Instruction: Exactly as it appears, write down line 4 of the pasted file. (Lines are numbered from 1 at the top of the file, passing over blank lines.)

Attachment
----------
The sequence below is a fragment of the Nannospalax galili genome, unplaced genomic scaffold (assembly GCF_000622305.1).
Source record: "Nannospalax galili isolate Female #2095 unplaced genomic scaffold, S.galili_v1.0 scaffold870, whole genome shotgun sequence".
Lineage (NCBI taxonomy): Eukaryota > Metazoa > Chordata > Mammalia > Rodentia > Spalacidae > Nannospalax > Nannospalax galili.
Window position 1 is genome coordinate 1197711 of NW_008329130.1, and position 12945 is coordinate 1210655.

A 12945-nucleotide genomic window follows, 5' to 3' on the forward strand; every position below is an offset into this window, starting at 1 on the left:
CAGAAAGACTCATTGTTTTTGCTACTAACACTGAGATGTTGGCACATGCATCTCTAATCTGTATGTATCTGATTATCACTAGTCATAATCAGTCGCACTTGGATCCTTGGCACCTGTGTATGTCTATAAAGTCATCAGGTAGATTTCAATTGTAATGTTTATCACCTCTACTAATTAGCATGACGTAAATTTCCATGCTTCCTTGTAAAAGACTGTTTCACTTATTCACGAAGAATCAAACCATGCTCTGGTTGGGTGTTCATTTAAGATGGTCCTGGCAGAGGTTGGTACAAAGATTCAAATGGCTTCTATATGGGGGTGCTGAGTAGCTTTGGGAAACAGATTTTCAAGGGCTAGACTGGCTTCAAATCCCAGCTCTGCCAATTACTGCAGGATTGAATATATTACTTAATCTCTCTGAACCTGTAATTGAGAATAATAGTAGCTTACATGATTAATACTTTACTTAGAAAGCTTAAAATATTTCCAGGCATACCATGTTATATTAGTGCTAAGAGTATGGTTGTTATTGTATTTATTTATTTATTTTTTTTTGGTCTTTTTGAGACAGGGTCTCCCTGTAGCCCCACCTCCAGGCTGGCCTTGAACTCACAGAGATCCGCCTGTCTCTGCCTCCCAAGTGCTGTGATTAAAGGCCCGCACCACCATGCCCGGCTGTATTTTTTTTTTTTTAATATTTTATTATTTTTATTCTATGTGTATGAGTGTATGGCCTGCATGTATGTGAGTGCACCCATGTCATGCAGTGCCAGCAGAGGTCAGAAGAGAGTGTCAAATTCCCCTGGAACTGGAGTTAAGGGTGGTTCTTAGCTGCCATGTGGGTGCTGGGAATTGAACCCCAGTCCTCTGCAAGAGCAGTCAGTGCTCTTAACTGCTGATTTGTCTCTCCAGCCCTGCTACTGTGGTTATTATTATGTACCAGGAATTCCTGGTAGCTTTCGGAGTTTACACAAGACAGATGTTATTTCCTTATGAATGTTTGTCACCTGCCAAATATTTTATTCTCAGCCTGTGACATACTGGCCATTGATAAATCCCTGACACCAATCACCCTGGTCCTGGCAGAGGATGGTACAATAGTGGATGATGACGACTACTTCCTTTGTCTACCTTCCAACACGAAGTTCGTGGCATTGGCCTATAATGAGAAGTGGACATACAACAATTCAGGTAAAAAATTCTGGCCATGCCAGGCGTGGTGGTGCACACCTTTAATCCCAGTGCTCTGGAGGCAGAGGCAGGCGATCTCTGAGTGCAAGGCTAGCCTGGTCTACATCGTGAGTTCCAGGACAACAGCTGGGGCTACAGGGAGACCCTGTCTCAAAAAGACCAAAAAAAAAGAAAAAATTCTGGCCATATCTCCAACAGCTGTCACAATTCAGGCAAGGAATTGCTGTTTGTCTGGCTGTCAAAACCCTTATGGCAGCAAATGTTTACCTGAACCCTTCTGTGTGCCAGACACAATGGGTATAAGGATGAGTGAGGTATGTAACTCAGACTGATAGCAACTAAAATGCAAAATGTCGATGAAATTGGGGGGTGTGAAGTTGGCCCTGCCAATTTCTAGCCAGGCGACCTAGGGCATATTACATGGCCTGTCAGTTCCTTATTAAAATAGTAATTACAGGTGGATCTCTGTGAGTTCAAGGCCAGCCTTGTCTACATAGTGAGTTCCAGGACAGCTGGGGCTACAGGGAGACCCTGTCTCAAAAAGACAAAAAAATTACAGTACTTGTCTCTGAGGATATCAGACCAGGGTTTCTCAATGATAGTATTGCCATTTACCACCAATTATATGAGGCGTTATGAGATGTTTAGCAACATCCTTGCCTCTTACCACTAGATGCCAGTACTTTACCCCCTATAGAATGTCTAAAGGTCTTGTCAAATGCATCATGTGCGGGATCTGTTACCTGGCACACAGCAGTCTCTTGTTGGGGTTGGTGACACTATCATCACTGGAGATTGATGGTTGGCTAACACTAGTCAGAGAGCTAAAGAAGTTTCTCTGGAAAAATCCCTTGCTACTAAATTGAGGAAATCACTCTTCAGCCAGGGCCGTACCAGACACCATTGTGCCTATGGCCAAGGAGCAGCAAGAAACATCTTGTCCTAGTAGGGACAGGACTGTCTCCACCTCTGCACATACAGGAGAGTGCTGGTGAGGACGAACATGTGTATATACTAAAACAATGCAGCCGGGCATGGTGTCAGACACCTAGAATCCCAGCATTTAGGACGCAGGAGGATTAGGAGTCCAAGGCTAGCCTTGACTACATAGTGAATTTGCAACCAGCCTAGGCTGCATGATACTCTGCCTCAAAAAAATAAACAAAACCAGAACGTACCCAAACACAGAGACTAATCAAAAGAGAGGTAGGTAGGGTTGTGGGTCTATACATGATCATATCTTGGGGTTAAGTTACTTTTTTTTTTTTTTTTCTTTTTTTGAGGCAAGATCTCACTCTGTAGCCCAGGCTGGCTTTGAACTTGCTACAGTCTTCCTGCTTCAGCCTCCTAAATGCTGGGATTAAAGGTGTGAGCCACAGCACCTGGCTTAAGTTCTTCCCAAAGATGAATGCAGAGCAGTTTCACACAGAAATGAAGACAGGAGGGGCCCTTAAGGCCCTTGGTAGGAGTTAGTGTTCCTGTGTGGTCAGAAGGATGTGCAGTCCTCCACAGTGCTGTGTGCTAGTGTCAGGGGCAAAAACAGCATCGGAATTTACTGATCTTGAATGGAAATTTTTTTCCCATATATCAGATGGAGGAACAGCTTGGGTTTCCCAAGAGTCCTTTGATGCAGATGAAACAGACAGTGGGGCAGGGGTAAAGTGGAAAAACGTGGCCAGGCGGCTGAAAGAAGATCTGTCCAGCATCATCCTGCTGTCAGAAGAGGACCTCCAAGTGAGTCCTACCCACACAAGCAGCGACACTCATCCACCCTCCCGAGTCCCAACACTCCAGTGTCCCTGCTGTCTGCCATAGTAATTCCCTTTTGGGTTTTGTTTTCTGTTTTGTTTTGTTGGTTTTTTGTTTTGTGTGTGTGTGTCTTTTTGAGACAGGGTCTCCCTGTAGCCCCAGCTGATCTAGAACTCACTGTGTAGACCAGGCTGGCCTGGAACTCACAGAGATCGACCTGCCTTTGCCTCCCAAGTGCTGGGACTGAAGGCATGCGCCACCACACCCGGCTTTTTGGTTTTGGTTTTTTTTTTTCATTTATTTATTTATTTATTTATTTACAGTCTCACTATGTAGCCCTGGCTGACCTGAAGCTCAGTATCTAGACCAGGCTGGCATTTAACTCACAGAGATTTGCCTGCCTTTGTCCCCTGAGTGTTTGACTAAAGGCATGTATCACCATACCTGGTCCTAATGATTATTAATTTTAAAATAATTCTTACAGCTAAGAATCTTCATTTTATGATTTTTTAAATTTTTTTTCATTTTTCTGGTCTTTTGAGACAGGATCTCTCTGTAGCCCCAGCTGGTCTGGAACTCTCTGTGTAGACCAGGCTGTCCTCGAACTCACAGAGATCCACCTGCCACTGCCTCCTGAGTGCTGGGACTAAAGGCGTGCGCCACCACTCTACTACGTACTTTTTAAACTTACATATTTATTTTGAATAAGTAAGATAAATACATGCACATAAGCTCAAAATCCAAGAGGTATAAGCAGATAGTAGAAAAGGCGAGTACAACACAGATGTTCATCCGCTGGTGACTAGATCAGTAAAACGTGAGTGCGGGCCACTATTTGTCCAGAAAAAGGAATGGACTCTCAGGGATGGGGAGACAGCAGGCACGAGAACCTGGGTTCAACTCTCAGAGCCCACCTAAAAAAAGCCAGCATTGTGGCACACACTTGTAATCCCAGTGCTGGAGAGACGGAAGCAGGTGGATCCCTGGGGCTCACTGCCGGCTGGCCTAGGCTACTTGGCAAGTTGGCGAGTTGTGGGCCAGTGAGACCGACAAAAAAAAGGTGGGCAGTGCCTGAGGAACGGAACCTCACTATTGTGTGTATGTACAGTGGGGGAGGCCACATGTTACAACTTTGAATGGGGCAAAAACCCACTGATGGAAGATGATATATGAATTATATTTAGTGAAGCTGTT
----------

Window position 1 is genome coordinate 1197711 of NW_008329130.1, and position 12945 is coordinate 1210655.